In testing varying reintroduction scenarios with the NEWGARDEN software, the UC team simulated natural population development and found
* To ensure the greatest population growth rate and genetic diversity retention among the original founders and offspring trees, an original planting of a stand of 169 founders should be 1,500 meters (about 1,640 yards) into the preserve’s borders. Said Kashimshetty, “If you plant near the edge of a preserve, you risk slower population growth and greater loss of genetic variation due to offspring dispersal out of the preserve.”
* By simply planting the founder trees 1,500 meters into the preserve and planting the original founder trees in a grid 16 feet apart from one another, the result in 101 years’ time should be about 7,000 trees.
* At least 9,000 resulting trees would be possible in 101 years’ time by moderate dispersal (manually moving) of offspring seeds or seedlings to greater distances from the founders than would occur naturally.
* If the original stand of trees is planted at the edge of the preserve, it’s estimated that the original stand of 169 trees would result in approximately 2,000 resulting trees in 101 years’ time. Thus, by planting the trees further into a preserve at 1,500 meters, with proper spacing, it’s estimated that 247 percent more trees will result in 101 years’ time.
* Even planting the founder trees only 500 meters (1,640 feet) into the preserve vs. planting founders on the preserve’s edge would increase the population size by 148 percent in 101 years’ time.
* Further, by planting the original founder trees just 500 meters into the preserve, 97 percent of their genetic diversity is preserved. Thus, if the goal is only to preserve genetic diversity without regard for achieving maximum population size, it’s sufficient to plant the original stand 500 meters (1,640 feet) into the preserve.
Through such comparative computer modeling, the goal is to provide improved guidelines for the spacing and geometric patterning of founding trees in restoration plantings of American Chestnut, leading to a more successful return of this threatened but important native to the eastern forests of North America.
M.B. Reilly | Newswise Science News
Kakao in Monokultur verträgt Trockenheit besser als Kakao in Mischsystemen
18.09.2017 | Georg-August-Universität Göttingen
Ultrasound sensors make forage harvesters more reliable
28.08.2017 | Fraunhofer-Institut für Zerstörungsfreie Prüfverfahren IZFP
Plants and algae use the enzyme Rubisco to fix carbon dioxide, removing it from the atmosphere and converting it into biomass. Algae have figured out a way to increase the efficiency of carbon fixation. They gather most of their Rubisco into a ball-shaped microcompartment called the pyrenoid, which they flood with a high local concentration of carbon dioxide. A team of scientists at Princeton University, the Carnegie Institution for Science, Stanford University and the Max Plank Institute of Biochemistry have unravelled the mysteries of how the pyrenoid is assembled. These insights can help to engineer crops that remove more carbon dioxide from the atmosphere while producing more food.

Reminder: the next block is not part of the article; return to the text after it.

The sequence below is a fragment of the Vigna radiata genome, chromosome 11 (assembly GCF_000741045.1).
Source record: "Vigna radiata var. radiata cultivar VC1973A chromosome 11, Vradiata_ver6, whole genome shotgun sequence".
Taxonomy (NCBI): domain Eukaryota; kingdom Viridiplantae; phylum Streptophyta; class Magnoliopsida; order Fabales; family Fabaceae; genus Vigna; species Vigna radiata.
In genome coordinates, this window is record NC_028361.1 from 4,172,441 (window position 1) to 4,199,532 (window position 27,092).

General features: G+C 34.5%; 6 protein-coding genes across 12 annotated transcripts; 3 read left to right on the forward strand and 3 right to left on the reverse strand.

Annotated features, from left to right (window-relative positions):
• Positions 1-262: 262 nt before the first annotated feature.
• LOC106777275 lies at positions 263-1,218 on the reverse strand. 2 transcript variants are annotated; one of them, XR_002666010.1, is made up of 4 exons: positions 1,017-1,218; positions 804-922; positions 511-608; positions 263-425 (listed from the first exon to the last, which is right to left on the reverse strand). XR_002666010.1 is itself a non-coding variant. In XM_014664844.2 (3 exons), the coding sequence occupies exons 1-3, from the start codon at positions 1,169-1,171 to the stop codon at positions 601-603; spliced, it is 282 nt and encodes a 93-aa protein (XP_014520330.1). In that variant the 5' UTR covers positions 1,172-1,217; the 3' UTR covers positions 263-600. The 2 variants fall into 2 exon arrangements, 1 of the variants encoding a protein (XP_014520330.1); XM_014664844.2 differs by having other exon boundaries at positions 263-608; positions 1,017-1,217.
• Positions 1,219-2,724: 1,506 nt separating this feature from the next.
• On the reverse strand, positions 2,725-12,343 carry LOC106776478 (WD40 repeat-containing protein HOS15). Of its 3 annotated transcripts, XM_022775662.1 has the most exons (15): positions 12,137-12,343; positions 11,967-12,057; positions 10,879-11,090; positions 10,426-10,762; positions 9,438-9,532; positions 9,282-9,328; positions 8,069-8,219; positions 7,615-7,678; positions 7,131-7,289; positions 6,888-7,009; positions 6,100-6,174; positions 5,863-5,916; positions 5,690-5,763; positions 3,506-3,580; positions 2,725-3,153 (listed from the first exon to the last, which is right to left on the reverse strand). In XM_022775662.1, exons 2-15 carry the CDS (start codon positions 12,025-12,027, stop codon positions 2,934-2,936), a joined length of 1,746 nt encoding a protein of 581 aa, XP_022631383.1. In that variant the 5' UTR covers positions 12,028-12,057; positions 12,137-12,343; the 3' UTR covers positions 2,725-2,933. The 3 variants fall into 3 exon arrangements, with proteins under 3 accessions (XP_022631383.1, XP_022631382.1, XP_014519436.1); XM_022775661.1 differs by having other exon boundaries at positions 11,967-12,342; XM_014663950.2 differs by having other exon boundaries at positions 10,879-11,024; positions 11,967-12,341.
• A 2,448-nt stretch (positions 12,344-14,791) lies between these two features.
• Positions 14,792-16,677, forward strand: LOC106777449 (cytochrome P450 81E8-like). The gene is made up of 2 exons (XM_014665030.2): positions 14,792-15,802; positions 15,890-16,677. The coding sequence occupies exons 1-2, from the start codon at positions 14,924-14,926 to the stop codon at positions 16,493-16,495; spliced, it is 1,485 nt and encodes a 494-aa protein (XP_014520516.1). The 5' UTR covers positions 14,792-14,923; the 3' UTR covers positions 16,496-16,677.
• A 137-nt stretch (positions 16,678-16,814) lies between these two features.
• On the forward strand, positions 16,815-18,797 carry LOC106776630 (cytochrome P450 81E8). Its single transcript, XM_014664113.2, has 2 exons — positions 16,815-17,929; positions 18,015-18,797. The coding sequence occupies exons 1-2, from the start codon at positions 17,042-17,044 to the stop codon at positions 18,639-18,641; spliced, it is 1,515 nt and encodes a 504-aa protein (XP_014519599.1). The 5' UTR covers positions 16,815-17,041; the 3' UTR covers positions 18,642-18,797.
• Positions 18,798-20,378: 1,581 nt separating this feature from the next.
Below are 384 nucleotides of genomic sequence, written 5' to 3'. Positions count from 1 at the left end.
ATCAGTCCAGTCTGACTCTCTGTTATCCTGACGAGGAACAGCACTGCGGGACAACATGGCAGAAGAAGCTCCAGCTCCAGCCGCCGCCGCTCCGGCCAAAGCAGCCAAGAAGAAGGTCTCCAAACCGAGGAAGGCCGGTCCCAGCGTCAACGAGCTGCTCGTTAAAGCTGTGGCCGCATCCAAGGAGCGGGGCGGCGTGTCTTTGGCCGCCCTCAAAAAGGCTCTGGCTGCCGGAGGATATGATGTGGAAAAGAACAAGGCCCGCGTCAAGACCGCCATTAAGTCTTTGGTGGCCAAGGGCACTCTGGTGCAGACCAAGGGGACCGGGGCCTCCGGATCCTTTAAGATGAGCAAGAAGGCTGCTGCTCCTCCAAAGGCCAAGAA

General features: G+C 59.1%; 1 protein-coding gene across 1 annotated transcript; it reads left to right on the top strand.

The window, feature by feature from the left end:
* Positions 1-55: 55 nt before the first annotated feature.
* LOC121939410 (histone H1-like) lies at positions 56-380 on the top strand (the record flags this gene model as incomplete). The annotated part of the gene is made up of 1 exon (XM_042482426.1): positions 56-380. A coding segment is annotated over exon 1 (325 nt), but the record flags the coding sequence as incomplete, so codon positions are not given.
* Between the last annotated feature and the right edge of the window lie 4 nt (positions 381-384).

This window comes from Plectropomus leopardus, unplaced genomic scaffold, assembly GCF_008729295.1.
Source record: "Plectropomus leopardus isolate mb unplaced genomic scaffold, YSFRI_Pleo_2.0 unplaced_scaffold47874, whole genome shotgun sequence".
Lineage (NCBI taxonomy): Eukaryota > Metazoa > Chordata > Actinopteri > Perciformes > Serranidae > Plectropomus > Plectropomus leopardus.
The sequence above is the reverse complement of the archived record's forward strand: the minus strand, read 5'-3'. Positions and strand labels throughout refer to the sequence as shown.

A warming planet
Our brains house extremely complex neuronal circuits, whose detailed structures are still largely unknown. This is especially true for the so-called cerebral cortex of mammals, where among other things vision, thoughts or spatial orientation are being computed. Here the rules by which nerve cells are connected to each other are only partly understood. A team of scientists around Moritz Helmstaedter at the Frankfiurt Max Planck Institute for Brain Research and Helene Schmidt (Humboldt University in Berlin) have now discovered a surprisingly precise nerve cell connectivity pattern in the part of the cerebral cortex that is responsible for orienting the individual animal or human in space.
The researchers report online in Nature (Schmidt et al., 2017. Axonal synapse sorting in medial entorhinal cortex, DOI: 10.1038/nature24005) that synapses in...
Whispering gallery mode (WGM) resonators are used to make tiny micro-lasers, sensors, switches, routers and other devices. These tiny structures rely on a...
Using ultrafast flashes of laser and x-ray radiation, scientists at the Max Planck Institute of Quantum Optics (Garching, Germany) took snapshots of the briefest electron motion inside a solid material to date. The electron motion lasted only 750 billionths of the billionth of a second before it fainted, setting a new record of human capability to capture ultrafast processes inside solids!
When x-rays shine onto solid materials or large molecules, an electron is pushed away from its original place near the nucleus of the atom, leaving a hole...
For the first time, physicists have successfully imaged spiral magnetic ordering in a multiferroic material. These materials are considered highly promising candidates for future data storage media. The researchers were able to prove their findings using unique quantum sensors that were developed at Basel University and that can analyze electromagnetic fields on the nanometer scale. The results – obtained by scientists from the University of Basel’s Department of Physics, the Swiss Nanoscience Institute, the University of Montpellier and several laboratories from University Paris-Saclay – were recently published in the journal Nature.
Multiferroics are materials that simultaneously react to electric and magnetic fields. These two properties are rarely found together, and their combined...
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22.09.2017 | Medical Engineering
22.09.2017 | Physics and Astronomy